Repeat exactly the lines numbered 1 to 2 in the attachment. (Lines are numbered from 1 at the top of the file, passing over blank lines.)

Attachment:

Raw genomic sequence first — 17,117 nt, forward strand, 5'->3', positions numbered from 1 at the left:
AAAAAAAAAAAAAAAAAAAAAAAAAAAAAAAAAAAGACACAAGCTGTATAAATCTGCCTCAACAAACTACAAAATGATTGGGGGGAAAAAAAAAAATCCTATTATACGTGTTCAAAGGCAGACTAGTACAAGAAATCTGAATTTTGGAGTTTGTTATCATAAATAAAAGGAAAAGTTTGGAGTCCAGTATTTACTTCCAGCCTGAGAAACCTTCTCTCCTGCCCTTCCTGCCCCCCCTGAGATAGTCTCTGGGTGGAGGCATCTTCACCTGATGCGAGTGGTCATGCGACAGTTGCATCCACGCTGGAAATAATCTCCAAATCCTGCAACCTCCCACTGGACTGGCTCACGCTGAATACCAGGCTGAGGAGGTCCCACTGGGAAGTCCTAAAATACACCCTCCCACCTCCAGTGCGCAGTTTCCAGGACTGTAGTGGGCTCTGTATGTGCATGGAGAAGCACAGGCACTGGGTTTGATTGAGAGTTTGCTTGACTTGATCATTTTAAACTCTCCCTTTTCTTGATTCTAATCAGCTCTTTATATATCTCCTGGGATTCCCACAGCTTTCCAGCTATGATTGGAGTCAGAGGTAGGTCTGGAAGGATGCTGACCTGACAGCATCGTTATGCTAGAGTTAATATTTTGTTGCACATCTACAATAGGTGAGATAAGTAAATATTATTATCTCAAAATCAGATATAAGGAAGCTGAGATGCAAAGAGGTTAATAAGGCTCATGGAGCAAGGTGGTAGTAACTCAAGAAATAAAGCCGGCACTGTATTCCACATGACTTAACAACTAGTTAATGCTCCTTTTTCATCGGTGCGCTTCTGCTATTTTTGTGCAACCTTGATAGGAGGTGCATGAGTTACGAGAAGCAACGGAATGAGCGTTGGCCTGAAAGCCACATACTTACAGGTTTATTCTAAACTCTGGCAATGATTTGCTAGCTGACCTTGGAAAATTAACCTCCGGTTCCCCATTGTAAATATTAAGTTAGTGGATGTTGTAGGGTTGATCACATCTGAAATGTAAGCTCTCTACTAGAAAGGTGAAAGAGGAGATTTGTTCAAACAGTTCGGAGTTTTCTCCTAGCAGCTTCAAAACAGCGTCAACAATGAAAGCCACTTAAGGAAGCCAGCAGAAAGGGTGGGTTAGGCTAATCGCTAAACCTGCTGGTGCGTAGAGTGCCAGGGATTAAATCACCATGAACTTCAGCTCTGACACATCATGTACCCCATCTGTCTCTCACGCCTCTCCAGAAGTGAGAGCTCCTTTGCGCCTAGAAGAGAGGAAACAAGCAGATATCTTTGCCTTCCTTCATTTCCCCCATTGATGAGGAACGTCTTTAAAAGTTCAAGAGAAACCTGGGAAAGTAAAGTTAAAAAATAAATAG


Raw genomic sequence first — 17,117 nt, forward strand, 5'->3', positions numbered from 1 at the left:
AAAAAAAAAAAAAAAAAAAAAAAAAAAAAAAAAAAGACACAAGCTGTATAAATCTGCCTCAACAAACTACAAAATGATTGGGGGGAAAAAAAAAAATCCTATTATACGTGTTCAAAGGCAGACTAGTACAAGAAATCTGAATTTTGGAGTTTGTTATCATAAATAAAAGGAAAAGTTTGGAGTCCAGTATTTACTTCCAGCCTGAGAAACCTTCTCTCCTGCCCTTCCTGCCCCCCCTGAGATAGTCTCTGGGTGGAGGCATCTTCACCTGATGCGAGTGGTCATGCGACAGTTGCATCCACGCTGGAAATAATCTCCAAATCCTGCAACCTCCCACTGGACTGGCTCACGCTGAATACCAGGCTGAGGAGGTCCCACTGGGAAGTCCTAAAATACACCCTCCCACCTCCAGTGCGCAGTTTCCAGGACTGTAGTGGGCTCTGTATGTGCATGGAGAAGCACAGGCACTGGGTTTGATTGAGAGTTTGCTTGACTTGATCATTTTAAACTCTCCCTTTTCTTGATTCTAATCAGCTCTTTATATATCTCCTGGGATTCCCACAGCTTTCCAGCTATGATTGGAGTCAGAGGTAGGTCTGGAAGGATGCTGACCTGACAGCATCGTTATGCTAGAGTTAATATTTTGTTGCACATCTACAATAGGTGAGATAAGTAAATATTATTATCTCAAAATCAGATATAAGGAAGCTGAGATGCAAAGAGGTTAATAAGGCTCATGGAGCAAGGTGGTAGTAACTCAAGAAATAAAGCCGGCACTGTATTCCACATGACTTAACAACTAGTTAATGCTCCTTTTTCATCGGTGCGCTTCTGCTATTTTTGTGCAACCTTGATAGGAGGTGCATGAGTTACGAGAAGCAACGGAATGAGCGTTGGCCTGAAAGCCACATACTTACAGGTTTATTCTAAACTCTGGCAATGATTTGCTAGCTGACCTTGGAAAATTAACCTCCGGTTCCCCATTGTAAATATTAAGTTAGTGGATGTTGTAGGGTTGATCACATCTGAAATGTAAGCTCTCTACTAGAAAGGTGAAAGAGGAGATTTGTTCAAACAGTTCGGAGTTTTCTCCTAGCAGCTTCAAAACAGCGTCAACAATGAAAGCCACTTAAGGAAGCCAGCAGAAAGGGTGGGTTAGGCTAATCGCTAAACCTGCTGGTGCGTAGAGTGCCAGGGATTAAATCACCATGAACTTCAGCTCTGACACATCATGTACCCCATCTGTCTCTCACGCCTCTCCAGAAGTGAGAGCTCCTTTGCGCCTAGAAGAGAGGAAACAAGCAGATATCTTTGCCTTCCTTCATTTCCCCCATTGATGAGGAACGTCTTTAAAAGTTCAAGAGAAACCTGGGAAAGTAAAGTTAAAAAATAAATAG